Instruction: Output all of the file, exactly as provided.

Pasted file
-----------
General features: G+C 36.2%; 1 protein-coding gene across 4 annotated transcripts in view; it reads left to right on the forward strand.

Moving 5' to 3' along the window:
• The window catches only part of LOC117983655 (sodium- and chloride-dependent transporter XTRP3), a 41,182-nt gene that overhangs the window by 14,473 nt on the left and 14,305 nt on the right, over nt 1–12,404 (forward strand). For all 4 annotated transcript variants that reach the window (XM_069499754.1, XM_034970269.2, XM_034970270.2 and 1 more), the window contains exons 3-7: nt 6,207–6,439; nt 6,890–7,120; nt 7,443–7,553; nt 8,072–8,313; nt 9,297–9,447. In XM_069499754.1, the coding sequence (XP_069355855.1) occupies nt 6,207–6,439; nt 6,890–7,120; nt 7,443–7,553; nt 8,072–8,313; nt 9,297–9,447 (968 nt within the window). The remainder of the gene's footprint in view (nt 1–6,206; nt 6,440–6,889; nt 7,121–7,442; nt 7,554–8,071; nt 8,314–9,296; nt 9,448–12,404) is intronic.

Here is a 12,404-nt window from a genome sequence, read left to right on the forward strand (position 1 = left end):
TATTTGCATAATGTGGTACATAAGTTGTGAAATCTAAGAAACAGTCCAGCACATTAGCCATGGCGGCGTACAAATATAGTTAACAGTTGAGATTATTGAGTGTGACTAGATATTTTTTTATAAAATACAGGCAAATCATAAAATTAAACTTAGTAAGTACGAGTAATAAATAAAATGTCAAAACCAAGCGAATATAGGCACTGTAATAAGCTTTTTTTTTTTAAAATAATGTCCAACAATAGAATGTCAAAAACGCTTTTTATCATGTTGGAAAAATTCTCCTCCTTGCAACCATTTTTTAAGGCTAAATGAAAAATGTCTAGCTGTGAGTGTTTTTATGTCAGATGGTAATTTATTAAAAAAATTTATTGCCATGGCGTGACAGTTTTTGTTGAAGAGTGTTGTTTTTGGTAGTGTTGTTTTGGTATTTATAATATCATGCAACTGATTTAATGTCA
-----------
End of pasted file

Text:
General features: G+C 36.2%; 1 protein-coding gene across 4 annotated transcripts in view; it reads left to right on the forward strand.

Moving 5' to 3' along the window:
• The window catches only part of LOC117983655 (sodium- and chloride-dependent transporter XTRP3), a 41,182-nt gene that overhangs the window by 14,473 nt on the left and 14,305 nt on the right, over nt 1–12,404 (forward strand). For all 4 annotated transcript variants that reach the window (XM_069499754.1, XM_034970269.2, XM_034970270.2 and 1 more), the window contains exons 3-7: nt 6,207–6,439; nt 6,890–7,120; nt 7,443–7,553; nt 8,072–8,313; nt 9,297–9,447. In XM_069499754.1, the coding sequence (XP_069355855.1) occupies nt 6,207–6,439; nt 6,890–7,120; nt 7,443–7,553; nt 8,072–8,313; nt 9,297–9,447 (968 nt within the window). The remainder of the gene's footprint in view (nt 1–6,206; nt 6,440–6,889; nt 7,121–7,442; nt 7,554–8,071; nt 8,314–9,296; nt 9,448–12,404) is intronic.

Here is a 12,404-nt window from a genome sequence, read left to right on the forward strand (position 1 = left end):
TATTTGCATAATGTGGTACATAAGTTGTGAAATCTAAGAAACAGTCCAGCACATTAGCCATGGCGGCGTACAAATATAGTTAACAGTTGAGATTATTGAGTGTGACTAGATATTTTTTTATAAAATACAGGCAAATCATAAAATTAAACTTAGTAAGTACGAGTAATAAATAAAATGTCAAAACCAAGCGAATATAGGCACTGTAATAAGCTTTTTTTTTTTAAAATAATGTCCAACAATAGAATGTCAAAAACGCTTTTTATCATGTTGGAAAAATTCTCCTCCTTGCAACCATTTTTTAAGGCTAAATGAAAAATGTCTAGCTGTGAGTGTTTTTATGTCAGATGGTAATTTATTAAAAAAATTTATTGCCATGGCGTGACAGTTTTTGTTGAAGAGTGTTGTTTTTGGTAGTGTTGTTTTGGTATTTATAATATCATGCAACTGATTTAATGTCA